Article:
by Janet & Tony Seahorn
It is almost Christmas, a few days left until we celebrate the special event that people around the world have been doing for centuries. Some of us know this occasion as the birth of Jesus. Some call it the “thank goodness the shopping is over season”. And some simply hope the day passes as quickly as possible, overwhelmed by the season of consumerism.
Weeks ago we put out to our readers an opportunity to do something for themselves and others. To do something that would calm the spirit, or an act that would make a difference for someone else. We promised to share a few comments from our readers. I learned something from this experience. Veterans fight courageously, suffer silently, and strive for goodness every day. Here are a few we received.
One veteran’s wife wrote that her husband’s close friend had suffered a serious accident and has been in a coma in the ICU burn unit since mid November. Her husband and several other Vietnam Vets have taken turns twice a week spending the night at the hospital to relieve the wife and family. They watch as their friend “continues to fight ‘awareness’, flailing arms, legs, head, and not opening eyes or focusing. We can only imagine what is going on inside his head, the thoughts, flashbacks of Nam, the unwillingness to come to”, she recounts. Their involvedness has caused her husband and the others to have their own ghosts emerge – burn centers and trauma is a trigger to their days in Nam. Now they also take time to reflect on their blessing.
My brother John wrote: Let us start that list with our name at the top because if one cannot make themselves happy first, then how can we make anyone else happy. Second on the list has to be my best friend and companion Wyatt, my lab retriever. A prayer John uses every morning is “GOD HELP ME WALK WORTHILY THIS DAY SO THAT WHEN I LIE DOWN AT NIGHT I WILL NOT BE ASHAMED”. Then I thank HIM every night for everything that happened that day.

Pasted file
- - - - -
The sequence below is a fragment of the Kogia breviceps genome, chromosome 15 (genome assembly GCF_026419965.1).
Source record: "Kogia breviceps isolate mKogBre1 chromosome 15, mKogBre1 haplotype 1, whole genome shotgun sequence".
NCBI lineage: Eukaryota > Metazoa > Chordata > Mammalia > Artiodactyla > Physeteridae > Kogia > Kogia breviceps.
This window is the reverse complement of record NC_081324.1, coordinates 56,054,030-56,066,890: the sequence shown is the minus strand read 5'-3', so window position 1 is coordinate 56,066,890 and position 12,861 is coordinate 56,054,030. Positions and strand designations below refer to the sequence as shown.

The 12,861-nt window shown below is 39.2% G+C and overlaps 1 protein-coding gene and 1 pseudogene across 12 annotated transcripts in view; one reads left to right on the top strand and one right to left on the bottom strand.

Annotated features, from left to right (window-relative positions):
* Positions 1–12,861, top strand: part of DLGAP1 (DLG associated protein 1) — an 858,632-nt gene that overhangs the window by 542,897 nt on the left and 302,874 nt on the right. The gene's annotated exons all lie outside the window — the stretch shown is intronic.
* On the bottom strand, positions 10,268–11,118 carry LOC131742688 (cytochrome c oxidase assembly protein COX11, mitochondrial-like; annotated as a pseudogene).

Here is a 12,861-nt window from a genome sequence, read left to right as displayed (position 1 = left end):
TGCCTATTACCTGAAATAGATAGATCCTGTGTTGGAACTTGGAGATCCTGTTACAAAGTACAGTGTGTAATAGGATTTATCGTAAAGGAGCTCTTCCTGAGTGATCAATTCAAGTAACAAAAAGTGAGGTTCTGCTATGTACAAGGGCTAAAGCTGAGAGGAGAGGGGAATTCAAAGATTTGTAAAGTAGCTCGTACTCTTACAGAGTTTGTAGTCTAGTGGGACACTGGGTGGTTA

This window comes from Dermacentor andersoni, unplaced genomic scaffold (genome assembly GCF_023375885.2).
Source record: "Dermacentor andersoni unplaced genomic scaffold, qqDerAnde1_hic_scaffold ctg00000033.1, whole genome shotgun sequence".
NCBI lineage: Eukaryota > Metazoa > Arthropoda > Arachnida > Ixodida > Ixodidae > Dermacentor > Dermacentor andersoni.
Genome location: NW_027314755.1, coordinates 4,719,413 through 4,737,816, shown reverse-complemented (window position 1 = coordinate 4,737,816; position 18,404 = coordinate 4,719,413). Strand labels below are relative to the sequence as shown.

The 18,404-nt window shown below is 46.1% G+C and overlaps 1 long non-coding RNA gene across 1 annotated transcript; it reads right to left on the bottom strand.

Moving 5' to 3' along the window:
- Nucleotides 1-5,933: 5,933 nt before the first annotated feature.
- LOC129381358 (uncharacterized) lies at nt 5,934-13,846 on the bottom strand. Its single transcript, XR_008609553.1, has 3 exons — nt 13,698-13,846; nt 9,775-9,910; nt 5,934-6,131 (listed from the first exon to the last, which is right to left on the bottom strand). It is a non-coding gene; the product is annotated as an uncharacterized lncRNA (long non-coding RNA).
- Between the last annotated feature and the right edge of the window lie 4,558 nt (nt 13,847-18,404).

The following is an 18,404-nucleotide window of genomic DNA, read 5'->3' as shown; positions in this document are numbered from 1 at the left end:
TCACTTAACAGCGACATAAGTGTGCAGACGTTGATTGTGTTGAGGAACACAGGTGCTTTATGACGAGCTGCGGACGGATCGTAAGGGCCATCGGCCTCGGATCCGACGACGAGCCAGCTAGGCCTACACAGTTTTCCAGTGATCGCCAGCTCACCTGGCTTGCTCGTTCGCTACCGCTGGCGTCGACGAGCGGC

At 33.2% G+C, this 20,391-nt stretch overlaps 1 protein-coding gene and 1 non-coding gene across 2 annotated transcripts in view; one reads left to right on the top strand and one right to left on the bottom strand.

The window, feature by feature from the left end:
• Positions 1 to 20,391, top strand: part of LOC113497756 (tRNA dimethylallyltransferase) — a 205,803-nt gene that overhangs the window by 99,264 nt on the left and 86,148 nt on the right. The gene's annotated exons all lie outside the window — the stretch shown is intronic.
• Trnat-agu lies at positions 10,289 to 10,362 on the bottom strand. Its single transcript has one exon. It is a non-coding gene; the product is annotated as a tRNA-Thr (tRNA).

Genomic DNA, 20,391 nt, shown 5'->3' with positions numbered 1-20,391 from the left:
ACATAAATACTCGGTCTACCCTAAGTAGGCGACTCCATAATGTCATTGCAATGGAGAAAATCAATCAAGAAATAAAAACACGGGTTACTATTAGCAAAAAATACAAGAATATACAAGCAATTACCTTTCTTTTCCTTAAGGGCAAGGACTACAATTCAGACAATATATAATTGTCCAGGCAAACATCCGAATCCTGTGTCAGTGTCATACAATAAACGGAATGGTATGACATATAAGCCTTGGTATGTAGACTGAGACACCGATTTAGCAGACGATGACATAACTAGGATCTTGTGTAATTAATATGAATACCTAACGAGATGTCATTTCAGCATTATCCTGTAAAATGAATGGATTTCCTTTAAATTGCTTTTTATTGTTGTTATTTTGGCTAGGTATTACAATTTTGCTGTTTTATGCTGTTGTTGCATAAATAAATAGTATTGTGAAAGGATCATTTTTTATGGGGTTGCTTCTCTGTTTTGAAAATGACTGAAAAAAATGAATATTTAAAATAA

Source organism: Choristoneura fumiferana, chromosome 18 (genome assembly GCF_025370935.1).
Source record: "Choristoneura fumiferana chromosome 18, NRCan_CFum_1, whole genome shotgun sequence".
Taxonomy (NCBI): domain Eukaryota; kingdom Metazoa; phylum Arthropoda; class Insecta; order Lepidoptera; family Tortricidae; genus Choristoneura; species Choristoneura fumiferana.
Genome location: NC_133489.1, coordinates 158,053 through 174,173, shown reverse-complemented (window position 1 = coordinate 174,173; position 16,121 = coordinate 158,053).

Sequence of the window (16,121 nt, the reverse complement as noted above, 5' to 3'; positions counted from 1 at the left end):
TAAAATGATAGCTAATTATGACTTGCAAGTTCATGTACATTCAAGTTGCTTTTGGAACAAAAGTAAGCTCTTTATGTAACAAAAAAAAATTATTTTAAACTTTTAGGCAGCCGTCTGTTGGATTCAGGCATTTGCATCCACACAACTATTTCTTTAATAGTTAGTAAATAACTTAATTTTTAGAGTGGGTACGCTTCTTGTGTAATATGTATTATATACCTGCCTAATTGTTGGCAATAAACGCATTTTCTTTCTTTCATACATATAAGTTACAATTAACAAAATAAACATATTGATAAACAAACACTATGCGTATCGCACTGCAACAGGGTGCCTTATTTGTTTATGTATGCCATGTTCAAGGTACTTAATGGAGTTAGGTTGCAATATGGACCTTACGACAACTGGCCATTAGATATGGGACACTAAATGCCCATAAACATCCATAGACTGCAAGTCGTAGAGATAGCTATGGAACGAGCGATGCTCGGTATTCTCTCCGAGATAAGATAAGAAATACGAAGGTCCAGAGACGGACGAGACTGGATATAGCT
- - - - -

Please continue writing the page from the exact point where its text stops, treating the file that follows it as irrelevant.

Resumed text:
Others discussed how they had written a letter to a family member. Some of the letters were sent to tell a particular person how much his/her presence in life has meant. How by simply being present provided a sense of belonging and safety. Others wrote to ask for another chance, a chance for redemption, a chance to help the estranged person understand the long and difficult journey the writer has endured. Perhaps, after years of alienation, there will be forgiveness, compassion, and a better understanding of each individual’s existence. Possibly a miracle may happen and relationships may begin to heal. At any rate, it is more important that the effort was made.
The last one we will share tells of how a veteran and his wife were in a grocery store when they noticed two nuns shopping. The nuns would pick up an article, look at the price tag, then put it back on the shelf. Obviously, he writes, they could not afford much. As the man was checking out, he kept his eyes on the nuns. When their bill came up, he walked over and told the cashier he was paying for their items. Needless to say, the ladies were both surprised and quite grateful. He is now a part of their prayers. What was most important, he writes,
“At the end of the day I took the challenge and went out with my wife and helped somebody.
Taking the initiative to help others made me feel good about myself”.